Guidelines in Specific Procedures: Antibiotic Prophylaxis, MRONJ, Sedation and General Anesthesia
Antibiotic Prophylaxis Prior to Dental Procedures
Among some patients, there are formal recommendations. Recommendations for antibiotic prophylaxis prior to certain dental procedures exist primarily for two groups:
• patients with heart conditions that may predispose them to infective endocarditis; and
• patients who have a prosthetic joint(s) and may be at risk for developing hematogenous infections at the site of the prosthetic.
However, compared with earlier iterations, the current recommendations identify relatively few patient subpopulations within these groups for whom antibiotic prophylaxis may be indicated.
1 | Prevention of Prosthetic Joint Infection
In 2014, the ADA Council on Scientific Affairs assembled an expert panel to update and clarify the clinical recommendations found in the 2012 evidence report and 2013 guideline: Prevention of Orthopaedic Implant Infection in Patients Undergoing Dental Procedures (see Suggested Reading List).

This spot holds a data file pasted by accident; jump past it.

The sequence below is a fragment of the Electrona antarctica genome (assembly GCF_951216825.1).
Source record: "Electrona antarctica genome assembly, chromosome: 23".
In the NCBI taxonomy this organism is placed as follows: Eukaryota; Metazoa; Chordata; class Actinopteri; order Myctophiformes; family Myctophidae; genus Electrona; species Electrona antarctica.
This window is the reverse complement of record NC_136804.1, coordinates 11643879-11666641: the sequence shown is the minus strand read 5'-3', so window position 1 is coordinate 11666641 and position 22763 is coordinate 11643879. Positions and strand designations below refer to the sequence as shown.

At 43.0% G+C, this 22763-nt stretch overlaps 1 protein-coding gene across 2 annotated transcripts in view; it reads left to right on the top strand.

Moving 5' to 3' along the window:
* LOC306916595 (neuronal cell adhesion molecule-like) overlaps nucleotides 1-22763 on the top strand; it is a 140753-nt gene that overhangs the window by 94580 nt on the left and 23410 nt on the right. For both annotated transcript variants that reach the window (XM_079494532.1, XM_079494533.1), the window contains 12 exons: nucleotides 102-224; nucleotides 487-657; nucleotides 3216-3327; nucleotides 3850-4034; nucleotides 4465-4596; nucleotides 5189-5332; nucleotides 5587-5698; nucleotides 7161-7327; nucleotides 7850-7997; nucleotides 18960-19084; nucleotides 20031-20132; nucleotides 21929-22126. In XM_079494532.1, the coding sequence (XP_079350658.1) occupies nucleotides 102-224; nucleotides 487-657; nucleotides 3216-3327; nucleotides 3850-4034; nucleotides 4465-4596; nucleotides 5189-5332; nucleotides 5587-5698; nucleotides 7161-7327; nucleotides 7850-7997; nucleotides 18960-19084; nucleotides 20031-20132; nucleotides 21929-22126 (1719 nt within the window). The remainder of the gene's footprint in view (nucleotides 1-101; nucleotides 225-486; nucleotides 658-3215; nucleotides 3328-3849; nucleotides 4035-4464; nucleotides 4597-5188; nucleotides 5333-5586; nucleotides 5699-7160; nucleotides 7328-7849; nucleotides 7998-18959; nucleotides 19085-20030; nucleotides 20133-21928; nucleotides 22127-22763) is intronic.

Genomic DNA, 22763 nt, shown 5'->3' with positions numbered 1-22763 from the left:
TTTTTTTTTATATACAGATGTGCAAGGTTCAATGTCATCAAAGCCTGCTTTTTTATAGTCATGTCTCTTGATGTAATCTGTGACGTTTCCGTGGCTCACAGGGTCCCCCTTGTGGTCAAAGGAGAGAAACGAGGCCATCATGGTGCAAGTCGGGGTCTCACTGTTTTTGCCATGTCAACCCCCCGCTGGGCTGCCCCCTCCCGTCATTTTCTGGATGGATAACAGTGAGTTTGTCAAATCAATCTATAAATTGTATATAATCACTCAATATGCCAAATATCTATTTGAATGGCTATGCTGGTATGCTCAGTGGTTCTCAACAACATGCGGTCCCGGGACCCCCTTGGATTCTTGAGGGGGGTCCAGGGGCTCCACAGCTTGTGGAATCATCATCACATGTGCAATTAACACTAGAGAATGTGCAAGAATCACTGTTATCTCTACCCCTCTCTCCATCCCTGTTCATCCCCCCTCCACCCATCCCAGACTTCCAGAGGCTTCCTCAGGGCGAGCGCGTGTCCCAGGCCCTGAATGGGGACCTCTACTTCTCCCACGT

As was found in 2012, the updated systematic review published in 2015 found no association between dental procedures and prosthetic joint infections. Based on this evidence review, the 2015 ADA clinical practice guideline states, “In general, for patients with prosthetic joint implants, prophylactic antibiotics are not recommended prior to dental procedures to prevent prosthetic joint infection.”
In 2017, an ADA-appointed panel of experts published a commentary in JADA (see Suggested Reading List), offering guidance for using the American Academy of Orthopaedic Surgeons’ “appropriate use criteria,” which address managing care for patients with orthopedic implants undergoing dental procedures (see Suggested Reading List). The JADA piece calls the appropriate use criteria “a decision-support tool to supplement clinicians in their judgment” and it emphasizes discussion of available treatment options between the patient, dentist and orthopedic surgeon, weighing the potential risks and benefits. The commentary encourages dentists to continue to use the 2015 guideline, consult the appropriate use criteria as needed, and respect the patient’s specific needs and preferences when considering antibiotic prophylaxis before dental treatment.
According to the ADA Chairside Guide developed by the Center for Evidence-based Dentistry (see Suggested Reading List), “for patients with a history of complications associated with their joint replacement surgery who are undergoing dental procedures that include gingival manipulation or mucosal incision, prophylactic antibiotics should only be considered after consultation with the patient and orthopedic surgeon.” Further, in cases where antibiotics are deemed necessary, it is most appropriate that the orthopedic surgeon recommend the antibiotic regimen and, when reasonable, write the prescription.